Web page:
Army researchers track soldiers as they interact with exoskeletons such as the ExoBoot. Photo courtesy of Neil Adams/US Army.
Army researchers are trying to improve how exoskeleton technology adapts to human behavior, by studying how humans interact with intelligent systems.
Researchers at the US Army Combat Capabilities Development Command (DEVCOM) Army Research Laboratory studied soldiers using the Dephy ExoBoot, an exoskeleton device that gives the user assistance at the ankle joint while performing difficult tasks, like hiking with a heavy rucksack. The ExoBoot has an internal computer and mechanical sensors that independently figure out how and when to assist the wearer.
Soldiers have had difficulty adapting to technologies meant to optimize performance in the past, according to DEVCOM scientists. In the new study, they aim to examine brain signals, muscle signals, movement profiles, and walking performance metrics that can track the state of humans while they use the exoskeleton to see how humans adapt to intelligent technology and how brain signals could be used to help “train” the device.
“These signals could give the exoskeleton a better understanding of the human at any moment so that it can make better decisions on how to assist the human,” DEVCOM ARL research scientist J. Cortney Bradford said in a press release.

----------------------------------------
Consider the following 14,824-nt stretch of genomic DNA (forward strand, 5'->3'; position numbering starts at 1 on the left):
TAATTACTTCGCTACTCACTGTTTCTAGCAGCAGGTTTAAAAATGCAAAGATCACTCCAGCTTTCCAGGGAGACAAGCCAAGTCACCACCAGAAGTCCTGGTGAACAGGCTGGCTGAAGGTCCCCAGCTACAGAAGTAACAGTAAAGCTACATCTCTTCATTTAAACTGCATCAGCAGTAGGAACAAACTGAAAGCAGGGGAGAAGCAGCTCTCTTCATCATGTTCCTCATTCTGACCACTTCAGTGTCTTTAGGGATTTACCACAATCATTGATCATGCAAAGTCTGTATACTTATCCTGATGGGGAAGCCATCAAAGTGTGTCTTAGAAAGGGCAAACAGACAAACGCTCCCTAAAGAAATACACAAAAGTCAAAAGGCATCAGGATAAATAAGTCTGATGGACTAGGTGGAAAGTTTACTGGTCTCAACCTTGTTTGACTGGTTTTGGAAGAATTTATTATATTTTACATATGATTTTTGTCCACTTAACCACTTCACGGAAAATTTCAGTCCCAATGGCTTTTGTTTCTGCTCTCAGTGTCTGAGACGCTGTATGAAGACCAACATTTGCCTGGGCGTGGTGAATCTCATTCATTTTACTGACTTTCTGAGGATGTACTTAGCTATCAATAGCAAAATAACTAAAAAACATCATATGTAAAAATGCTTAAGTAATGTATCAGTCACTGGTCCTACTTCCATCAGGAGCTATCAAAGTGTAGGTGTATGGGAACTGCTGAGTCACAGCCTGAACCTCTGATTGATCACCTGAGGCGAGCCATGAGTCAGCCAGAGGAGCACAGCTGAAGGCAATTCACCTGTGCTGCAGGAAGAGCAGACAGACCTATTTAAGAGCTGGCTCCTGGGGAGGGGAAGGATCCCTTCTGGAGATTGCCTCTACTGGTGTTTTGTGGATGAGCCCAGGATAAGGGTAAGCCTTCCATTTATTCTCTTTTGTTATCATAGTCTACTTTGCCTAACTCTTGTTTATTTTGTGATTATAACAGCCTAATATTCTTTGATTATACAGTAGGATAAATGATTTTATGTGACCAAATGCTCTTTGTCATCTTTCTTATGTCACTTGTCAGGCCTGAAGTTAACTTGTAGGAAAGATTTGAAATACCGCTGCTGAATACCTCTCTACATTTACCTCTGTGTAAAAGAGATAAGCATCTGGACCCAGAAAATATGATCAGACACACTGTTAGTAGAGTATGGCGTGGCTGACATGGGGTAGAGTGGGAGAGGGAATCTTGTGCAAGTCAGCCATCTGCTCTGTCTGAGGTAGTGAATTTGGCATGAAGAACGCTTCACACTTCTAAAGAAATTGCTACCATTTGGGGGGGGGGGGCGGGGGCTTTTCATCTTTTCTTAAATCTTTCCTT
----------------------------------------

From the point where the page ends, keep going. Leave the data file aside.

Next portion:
Researchers recruited 20 test subjects, including a handful of soldiers, for the study, placing dozens of reflective dots on various parts of their bodies to measure how participants move. Researchers also attached 128 electrodes on participants’ scalps to measure brain signals. Participants then walked on a treadmill both with and without ExoBoot assistance.
Researchers will analyze the data for the next several months and present it at national conferences over the summer to get feedback on research pathways, Bradford said.
“Our longer-term objective is to identify the critical biometrics and integrate them into the exoskeleton controls,” Bradford said.
The Army is in the midst of a four-year, $6.9 million research program to evaluate multiple exoskeleton suits for military use, including designs by American defense firms Lockheed Martin and Dephy. Suits under review are designed to enhance physical performance, allowing soldiers to run faster, jump higher, and, as with the ExoBoot, carry heavier loads.
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Hannah Ray Lambert is a former staff writer for Coffee or Die who previously covered everything from murder trials to high school trap shooting teams. She spent several months getting tear gassed during the 2020-2021 civil unrest in Portland, Oregon. When she’s not working, Hannah enjoys hiking, reading, and talking about authors and books on her podcast Between Lewis and Lovecraft.
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